When Seen Lippert visited Piedmont last fall, she ate bagna cauda in all kinds of incarnations: She dipped vegetables into the warm anchovy-and-garlic-infused oil in an old bean pot over an open fire, and she sampled it at the fancy Michelin-starred restaurant Il Pinocchio. Lippert's version includes butter, which makes the dish's flavor fuller and richer.Plus: More Vegetable Recipes and Tips

Seen Lippert
June 2005


Credit: © John Kernick

Recipe Summary test

30 mins
45 mins
10 to 12


Ingredient Checklist


Instructions Checklist
  • In a saucepan, combine the anchovies, garlic and oil. Simmer over moderately low heat until the garlic is very soft but not colored, about 30 minutes. Transfer the mixture to a blender and let cool for 10 minutes. Add the butter and lemon juice and puree until the bagna cauda is smooth.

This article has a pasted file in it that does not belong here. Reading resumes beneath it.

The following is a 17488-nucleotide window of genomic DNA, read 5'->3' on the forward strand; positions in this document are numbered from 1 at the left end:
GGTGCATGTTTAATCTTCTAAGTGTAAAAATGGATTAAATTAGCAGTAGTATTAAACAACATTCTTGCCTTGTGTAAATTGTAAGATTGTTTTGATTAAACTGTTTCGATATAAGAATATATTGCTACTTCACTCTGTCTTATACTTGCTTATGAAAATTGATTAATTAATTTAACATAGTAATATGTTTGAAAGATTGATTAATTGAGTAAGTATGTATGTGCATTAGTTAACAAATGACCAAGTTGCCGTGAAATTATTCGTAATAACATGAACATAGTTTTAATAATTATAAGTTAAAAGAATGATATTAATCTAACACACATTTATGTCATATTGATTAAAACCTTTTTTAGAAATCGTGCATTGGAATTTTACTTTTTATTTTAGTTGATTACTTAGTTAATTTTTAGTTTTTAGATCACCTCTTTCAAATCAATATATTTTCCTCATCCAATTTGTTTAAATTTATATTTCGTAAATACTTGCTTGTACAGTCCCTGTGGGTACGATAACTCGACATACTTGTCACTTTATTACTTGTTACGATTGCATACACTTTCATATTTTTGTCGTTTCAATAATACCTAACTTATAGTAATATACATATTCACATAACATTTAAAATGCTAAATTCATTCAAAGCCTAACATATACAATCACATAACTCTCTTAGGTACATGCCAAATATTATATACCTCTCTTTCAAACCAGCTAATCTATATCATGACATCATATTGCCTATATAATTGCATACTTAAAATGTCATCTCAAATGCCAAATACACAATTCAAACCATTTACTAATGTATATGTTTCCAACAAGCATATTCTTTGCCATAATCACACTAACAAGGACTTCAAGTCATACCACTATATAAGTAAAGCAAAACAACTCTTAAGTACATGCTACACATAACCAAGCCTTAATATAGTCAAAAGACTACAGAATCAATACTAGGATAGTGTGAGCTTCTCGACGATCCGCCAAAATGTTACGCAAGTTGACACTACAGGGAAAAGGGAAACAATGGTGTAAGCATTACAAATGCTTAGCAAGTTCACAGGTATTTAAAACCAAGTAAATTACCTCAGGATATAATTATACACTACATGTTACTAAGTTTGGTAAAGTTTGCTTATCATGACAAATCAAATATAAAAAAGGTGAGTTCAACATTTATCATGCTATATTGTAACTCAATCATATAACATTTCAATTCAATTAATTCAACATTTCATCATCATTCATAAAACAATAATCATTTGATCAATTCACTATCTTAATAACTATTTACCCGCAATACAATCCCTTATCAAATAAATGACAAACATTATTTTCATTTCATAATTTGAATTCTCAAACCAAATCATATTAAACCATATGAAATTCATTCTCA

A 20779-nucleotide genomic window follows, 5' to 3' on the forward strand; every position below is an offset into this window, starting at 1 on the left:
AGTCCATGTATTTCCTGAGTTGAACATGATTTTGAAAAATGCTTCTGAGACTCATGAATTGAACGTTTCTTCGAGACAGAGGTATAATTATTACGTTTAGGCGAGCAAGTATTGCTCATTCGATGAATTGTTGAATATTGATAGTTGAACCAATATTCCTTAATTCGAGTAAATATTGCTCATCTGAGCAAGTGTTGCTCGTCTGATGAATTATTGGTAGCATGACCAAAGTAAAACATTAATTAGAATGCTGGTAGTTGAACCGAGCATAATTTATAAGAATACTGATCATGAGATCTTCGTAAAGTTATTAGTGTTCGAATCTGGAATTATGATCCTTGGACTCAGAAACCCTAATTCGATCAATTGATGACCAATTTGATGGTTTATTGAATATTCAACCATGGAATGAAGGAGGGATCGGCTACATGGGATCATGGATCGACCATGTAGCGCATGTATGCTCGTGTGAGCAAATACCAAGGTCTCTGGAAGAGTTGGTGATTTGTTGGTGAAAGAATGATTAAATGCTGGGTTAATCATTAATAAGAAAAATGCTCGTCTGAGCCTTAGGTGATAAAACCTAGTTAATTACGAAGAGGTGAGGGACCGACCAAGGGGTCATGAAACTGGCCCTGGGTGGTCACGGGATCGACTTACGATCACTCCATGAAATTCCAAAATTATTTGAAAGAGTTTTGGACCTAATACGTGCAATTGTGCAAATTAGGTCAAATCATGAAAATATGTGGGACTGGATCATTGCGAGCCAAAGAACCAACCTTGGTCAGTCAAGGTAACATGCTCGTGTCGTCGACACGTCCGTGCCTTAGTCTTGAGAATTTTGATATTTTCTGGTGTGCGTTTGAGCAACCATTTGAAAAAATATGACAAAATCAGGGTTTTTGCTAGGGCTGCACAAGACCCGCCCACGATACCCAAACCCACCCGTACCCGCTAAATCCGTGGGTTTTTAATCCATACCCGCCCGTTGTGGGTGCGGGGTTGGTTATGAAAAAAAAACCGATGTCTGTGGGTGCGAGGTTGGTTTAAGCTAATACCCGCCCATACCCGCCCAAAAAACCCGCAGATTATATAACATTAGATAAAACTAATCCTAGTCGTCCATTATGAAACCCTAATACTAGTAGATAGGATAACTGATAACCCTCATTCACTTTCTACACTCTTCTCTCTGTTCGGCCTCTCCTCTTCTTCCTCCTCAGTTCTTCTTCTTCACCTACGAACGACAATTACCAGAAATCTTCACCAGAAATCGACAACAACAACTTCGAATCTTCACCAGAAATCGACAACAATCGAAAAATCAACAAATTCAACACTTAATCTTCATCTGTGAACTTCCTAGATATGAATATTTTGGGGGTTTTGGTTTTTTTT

• Meanwhile, bring a large saucepan of water to a boil. Add the asparagus and cook until crisp-tender, about 3 minutes. Using a slotted spoon, transfer the asparagus to a plate and let cool. Add the shelled fava beans to the boiling water and cook for 5 minutes. Drain and let cool under cold running water. Pat dry; if using favas, peel off the beans' tough outer skins.

  • Mound the watercress on a large platter. Arrange the fennel, radishes, carrots, eggs, asparagus and fava beans on top in separate piles and drizzle with some of the bagna cauda. Pour the remaining bagna cauda into a small bowl and serve with the vegetable platter.

Suggested Pairing

Piedmont, the original home of bagna cauda, is known for its Barolos and Barbarescos, but it also produces refreshing whites with the Arneis variety that pair nicely with the anchovy dip.